Eric Funk brings Global Music Award home to Montana

Posted at 4:25 PM, Dec 10, 2018
and last updated 2018-12-10 19:04:09-05

BOZEMAN – It’s been an award-winning year for composer and Montana State University Professor Eric Funk.

Funk has won numerous awards for his affiliation with the documentary “The Violin Alone” and the Montana PBS show “11th and Grant” that features musicians from all across Montana.

Now he has another accolade to add to this list. Funk won “Gold Medal – Best of Show” at the 2018 Global Music Awards, an international competition.

“I entered my ‘Concerto for Piano, Opus number 71’, my first piano concerto of three, and I had a wonderful recording with Phil Auburn on the piano and the Latvian Symphony Orchestra,” Funk said. “So I submitted that. It’s a really complicated and wonderful piece. I thought it might be too modern. It’s an international festival, so I wasn’t really sure.”

Funk, who can play most instruments, says his talent was nurtured at a young age.

“My parents were both professional musicians, so all of us kids are also. We really didn’t have a choice. We had a two-and-a-half-hour concert; we were like the Von Trapp family. We had uniforms, we sang as a choir, each of us played three instruments in different combinations, and we’d do these fundraiser concerts for my dad’s professional choir who was touring in Europe,” he said.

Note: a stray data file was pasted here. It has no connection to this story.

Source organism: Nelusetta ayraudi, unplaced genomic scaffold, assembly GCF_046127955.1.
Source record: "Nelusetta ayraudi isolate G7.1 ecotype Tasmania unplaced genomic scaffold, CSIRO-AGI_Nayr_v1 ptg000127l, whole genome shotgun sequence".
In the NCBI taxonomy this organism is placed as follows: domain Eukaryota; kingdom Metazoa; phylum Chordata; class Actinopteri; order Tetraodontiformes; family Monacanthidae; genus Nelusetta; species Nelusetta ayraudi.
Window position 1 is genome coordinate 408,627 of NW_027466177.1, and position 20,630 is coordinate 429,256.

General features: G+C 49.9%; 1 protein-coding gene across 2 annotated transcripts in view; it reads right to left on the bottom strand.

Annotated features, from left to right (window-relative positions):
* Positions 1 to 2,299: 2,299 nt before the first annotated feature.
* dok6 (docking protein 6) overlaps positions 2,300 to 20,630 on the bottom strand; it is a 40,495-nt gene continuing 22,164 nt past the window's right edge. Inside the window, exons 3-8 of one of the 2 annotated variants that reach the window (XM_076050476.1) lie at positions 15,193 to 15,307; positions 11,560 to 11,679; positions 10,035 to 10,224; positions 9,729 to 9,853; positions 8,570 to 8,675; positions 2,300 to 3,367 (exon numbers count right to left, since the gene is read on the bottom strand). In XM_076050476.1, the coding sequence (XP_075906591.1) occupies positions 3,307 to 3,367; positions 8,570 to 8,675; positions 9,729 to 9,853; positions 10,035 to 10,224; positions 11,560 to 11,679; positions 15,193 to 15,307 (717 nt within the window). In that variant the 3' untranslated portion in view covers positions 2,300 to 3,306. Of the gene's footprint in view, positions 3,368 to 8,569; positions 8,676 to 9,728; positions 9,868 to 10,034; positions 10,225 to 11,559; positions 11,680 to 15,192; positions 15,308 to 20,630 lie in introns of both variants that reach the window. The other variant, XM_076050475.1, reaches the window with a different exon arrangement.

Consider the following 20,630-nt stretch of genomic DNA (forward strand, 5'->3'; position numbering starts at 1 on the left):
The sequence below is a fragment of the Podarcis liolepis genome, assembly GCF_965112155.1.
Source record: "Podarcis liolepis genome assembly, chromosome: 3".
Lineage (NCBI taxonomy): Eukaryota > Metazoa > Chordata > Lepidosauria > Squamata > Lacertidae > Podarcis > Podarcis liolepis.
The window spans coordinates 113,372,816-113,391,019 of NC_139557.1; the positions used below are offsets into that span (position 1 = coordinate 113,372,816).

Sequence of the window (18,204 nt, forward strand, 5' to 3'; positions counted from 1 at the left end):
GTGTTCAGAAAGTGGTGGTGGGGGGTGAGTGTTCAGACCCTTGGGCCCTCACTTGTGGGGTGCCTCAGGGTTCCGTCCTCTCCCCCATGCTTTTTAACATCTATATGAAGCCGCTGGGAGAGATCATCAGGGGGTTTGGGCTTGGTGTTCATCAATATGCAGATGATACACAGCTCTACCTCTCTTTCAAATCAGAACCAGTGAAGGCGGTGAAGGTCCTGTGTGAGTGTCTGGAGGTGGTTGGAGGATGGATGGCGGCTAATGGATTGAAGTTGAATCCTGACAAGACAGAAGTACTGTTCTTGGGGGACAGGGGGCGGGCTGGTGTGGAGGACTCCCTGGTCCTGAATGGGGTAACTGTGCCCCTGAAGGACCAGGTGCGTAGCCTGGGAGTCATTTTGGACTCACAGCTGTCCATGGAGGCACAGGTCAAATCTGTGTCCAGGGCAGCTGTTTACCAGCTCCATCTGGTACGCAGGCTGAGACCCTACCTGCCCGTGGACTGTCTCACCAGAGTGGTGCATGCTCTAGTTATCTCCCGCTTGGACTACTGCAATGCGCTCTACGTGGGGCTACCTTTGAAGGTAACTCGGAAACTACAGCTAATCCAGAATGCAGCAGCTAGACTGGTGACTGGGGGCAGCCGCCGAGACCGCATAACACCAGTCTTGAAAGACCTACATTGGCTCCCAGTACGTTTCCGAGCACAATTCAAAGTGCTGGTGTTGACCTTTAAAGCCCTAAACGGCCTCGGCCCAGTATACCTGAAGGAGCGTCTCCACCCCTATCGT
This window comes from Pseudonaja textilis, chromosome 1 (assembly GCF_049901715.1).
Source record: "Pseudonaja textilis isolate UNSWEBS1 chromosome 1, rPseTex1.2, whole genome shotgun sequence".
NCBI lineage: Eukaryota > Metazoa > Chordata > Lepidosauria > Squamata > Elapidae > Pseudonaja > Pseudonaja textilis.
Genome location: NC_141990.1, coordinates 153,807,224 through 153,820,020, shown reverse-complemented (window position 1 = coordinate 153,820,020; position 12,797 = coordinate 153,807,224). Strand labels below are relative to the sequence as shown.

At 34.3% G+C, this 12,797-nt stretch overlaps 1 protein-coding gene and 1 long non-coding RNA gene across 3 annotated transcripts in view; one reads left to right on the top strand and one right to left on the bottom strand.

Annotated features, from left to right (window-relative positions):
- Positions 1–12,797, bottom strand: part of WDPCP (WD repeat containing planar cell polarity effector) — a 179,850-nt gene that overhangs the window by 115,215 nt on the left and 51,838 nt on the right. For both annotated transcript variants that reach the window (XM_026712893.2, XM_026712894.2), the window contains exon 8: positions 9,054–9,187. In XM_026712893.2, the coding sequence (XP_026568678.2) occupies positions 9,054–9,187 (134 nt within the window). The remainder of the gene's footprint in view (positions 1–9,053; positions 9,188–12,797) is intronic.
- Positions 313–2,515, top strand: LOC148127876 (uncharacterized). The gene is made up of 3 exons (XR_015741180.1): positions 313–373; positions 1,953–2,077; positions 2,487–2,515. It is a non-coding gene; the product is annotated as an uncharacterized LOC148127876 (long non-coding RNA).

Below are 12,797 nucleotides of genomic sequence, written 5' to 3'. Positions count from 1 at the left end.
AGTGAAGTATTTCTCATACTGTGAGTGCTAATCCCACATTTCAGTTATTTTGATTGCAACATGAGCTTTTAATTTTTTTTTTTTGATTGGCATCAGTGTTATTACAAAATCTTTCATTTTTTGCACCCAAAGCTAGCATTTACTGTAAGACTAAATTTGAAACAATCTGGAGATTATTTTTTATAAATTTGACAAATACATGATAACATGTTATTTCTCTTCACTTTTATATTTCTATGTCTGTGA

Funk says he also draws inspiration from this place most of us love to call home.

“My music reflects this landscape, all the way from the subtle lighting of eastern Montana over by Miles City, and the Hi-Line, where I lived 8th grade through the junior year of high school,” said Funk. “So those subtle places of Glacier Park, which I just love, to this beautiful Gallatin Valley, the space, the altitude—it’s just magical, you know, living here. Every time you look around you’re like, ‘Wow, and I live here.’”

Funk says the School of Music is a microcosm of MSU as a whole, with “lots of people winning prizes and awards, creating national and international attention, shining it on the university, either directly or inadvertently.”

His advice for young musicians? Don’t wait for others to encourage you, just trust the creative process.

“As Dave Gilmore, the guitar player for Pink Floyd said, if you touch one person in the entire world, that’s just magical,” said Funk. “You don’t have to make contact with ten thousand people, just one person who is changed by the experience. It’s a motivator.”

Story by Patrice Parks, MTN News